New law protects underage workers
Fines will double under bill aimed at shoring up N.C.’s child-labor rules, which are among the nation’s weakest.
By Benjamin Niolet
Posted: Thursday, Jul. 16, 2009
RALEIGH The penalties for child-labor law violations will double under a bill that received final approval Wednesday from the legislature.
Advocates say the new law will make North Carolina, which has some of the nation’s weakest child-labor protections, safer for young workers.
“Workplace safety is important for everybody, but it’s especially important for young workers who have less clout to make sure it’s safe,” said Carol Runyan, who heads UNC Chapel Hill’s Injury Prevention Research Center. “This sends a message that the state is serious about protecting young workers.”
First-time violators would be fined $500 instead of $250 and subsequent violations would draw a $1,000 fine instead of $500.
If an underage worker is injured at a business with serious workplace safety violations, state officials can fine the company $14,000, up from $7,000.
The legislation, approved by a 114-to-1 vote, was prompted by a series of stories in The Charlotte Observer last year that chronicled how thousands of U.S. youths are injured on jobs deemed unsafe for underage workers.
Nery Castañeda, a 17-year-old Greensboro resident, died two years ago after he was required to use a piece of machinery he was not legally old enough to operate. Castañeda was devoured by a pallet shredder, a massive machine that turned damaged pallets into mulch. In a lawsuit, his family contended that Nery was not provided with the proper safety gear, training and supervision.
On a typical day, more than 400 juvenile workers in the United States are injured on the job. But enforcement of child-labor regulations has waned, with U.S. Department of Labor investigations down by nearly half since 2000.
A study of 16- and 17-year-old construction workers in North Carolina, published in 2006 by UNC researchers, found that more than 80 percent did tasks that were clearly prohibited.
“We need to make sure that the workplace is safe,” said Rep. Jennifer Weiss, a Raleigh Democrat and a key sponsor of the bill. “Currently it’s like a slap on the wrist.”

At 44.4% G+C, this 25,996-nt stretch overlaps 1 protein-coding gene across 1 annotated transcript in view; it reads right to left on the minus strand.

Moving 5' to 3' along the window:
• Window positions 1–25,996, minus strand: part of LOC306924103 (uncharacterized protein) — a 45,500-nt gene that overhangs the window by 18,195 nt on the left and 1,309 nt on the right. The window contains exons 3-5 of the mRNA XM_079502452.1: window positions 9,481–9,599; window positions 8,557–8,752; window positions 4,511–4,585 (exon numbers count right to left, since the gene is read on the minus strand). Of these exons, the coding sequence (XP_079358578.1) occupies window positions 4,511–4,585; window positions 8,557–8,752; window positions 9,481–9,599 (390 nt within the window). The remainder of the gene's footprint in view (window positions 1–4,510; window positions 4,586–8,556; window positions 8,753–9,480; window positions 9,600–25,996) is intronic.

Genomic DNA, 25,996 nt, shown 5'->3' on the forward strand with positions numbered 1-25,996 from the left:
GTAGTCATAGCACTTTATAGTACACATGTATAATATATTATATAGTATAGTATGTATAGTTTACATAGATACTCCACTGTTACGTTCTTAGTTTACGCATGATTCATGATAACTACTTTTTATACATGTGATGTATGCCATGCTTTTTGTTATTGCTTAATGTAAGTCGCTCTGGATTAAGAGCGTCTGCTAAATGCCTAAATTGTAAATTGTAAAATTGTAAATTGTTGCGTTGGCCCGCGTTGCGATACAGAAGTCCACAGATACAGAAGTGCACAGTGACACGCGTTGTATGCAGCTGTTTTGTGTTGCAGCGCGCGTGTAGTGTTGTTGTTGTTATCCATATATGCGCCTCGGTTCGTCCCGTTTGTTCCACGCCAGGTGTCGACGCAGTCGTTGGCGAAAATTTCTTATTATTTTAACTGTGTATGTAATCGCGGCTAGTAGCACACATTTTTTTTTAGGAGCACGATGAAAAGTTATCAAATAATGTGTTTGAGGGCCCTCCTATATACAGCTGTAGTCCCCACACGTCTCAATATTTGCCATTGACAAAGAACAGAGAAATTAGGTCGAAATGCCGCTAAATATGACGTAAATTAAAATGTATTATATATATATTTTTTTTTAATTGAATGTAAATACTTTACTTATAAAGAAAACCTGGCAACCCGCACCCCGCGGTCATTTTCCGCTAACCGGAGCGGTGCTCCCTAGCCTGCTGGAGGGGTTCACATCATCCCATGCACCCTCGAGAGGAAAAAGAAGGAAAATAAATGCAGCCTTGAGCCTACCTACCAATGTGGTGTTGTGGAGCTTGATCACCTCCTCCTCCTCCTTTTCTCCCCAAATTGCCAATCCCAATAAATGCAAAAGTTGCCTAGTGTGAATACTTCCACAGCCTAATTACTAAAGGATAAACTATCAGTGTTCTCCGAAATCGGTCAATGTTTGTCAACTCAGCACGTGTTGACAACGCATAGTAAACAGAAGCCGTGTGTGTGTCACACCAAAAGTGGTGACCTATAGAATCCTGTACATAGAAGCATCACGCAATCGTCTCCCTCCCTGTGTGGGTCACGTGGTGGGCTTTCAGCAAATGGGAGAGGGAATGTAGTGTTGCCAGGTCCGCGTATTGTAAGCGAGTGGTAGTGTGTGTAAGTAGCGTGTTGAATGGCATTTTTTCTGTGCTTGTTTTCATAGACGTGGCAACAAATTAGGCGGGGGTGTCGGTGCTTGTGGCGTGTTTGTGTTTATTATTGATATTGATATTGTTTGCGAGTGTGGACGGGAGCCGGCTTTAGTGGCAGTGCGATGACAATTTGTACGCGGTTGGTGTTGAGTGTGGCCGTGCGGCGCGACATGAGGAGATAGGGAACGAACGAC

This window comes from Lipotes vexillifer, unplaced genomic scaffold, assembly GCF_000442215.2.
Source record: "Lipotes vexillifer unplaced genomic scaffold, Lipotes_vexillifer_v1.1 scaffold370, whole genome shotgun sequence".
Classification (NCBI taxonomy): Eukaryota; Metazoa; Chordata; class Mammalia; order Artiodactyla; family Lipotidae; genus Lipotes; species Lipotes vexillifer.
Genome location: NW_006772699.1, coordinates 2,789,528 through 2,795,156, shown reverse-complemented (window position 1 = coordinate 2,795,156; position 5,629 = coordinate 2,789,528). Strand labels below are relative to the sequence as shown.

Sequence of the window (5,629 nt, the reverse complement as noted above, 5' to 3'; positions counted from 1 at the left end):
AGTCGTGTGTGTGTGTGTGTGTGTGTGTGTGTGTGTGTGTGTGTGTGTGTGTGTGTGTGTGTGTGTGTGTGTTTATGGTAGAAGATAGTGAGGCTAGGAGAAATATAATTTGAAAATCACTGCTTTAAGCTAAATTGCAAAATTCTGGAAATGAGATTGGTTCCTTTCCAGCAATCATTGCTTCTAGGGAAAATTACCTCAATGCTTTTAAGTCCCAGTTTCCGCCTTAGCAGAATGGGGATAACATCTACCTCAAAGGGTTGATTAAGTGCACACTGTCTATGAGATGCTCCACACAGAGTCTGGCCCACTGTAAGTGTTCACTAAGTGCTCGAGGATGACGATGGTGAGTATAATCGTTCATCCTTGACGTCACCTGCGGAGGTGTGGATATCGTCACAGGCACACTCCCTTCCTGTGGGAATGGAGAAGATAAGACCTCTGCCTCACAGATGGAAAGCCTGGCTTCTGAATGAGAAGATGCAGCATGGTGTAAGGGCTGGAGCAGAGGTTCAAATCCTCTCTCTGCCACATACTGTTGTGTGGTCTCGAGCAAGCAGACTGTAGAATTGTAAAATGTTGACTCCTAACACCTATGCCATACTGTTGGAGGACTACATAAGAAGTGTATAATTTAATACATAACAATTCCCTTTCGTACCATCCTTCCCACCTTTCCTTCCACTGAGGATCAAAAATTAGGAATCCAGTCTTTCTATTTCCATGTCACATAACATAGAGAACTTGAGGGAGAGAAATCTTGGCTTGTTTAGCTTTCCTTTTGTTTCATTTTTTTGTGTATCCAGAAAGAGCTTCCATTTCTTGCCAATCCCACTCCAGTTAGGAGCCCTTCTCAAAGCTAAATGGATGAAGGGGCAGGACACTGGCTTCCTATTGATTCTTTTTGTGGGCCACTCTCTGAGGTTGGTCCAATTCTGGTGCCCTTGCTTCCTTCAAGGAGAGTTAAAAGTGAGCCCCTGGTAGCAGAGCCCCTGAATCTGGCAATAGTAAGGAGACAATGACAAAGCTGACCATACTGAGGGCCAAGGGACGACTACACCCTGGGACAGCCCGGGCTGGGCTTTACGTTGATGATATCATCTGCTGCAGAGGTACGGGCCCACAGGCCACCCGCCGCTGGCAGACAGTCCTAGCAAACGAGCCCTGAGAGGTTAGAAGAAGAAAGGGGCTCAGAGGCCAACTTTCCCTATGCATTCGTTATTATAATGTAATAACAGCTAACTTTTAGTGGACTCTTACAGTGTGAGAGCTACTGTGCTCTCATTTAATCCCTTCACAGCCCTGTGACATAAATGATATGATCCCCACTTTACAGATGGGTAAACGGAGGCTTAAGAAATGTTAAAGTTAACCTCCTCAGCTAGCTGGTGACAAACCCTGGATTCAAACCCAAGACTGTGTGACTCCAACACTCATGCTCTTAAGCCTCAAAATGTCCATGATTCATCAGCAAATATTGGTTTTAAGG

Labor Commissioner Cherie Berry, who has been criticized for her stance on some workplace safety enforcement, said in a statement that the new law should help curb violations.
“I’m supportive of anything that will protect our young workers,” Berry said. “North Carolina has had one youth workplace fatality in the last five years but that is one too many. Hopefully this legislation will remind employers to think twice about what tasks they are asking our young workers to perform.”
The bill is one of three proposals in this year’s General Assembly meant to strengthen enforcement of child labor laws.
A previous bill, signed into law by Gov. Bev Perdue in June, required more reporting and documentation from the Department of Labor to the legislature.
A third proposal that would have funded more investigators and enforcement officers has been set aside this year because of the budget deficit, Weiss said.
The two bills that passed encountered little opposition. A few legislators raised concerns that young workers might be discouraged from working, or that employers might be reluctant to hire them.
Runyan said the new legislation should help protect those who do work.
“Young workers are still learning how to do the job and aren’t sure how to deal with a boss,” she said. “Sometimes they don’t report things out of fear of reprisal. This shows we are taking responsibility for protecting our children.”
The bill now goes to the governor to be signed. It will take effect Dec. 1.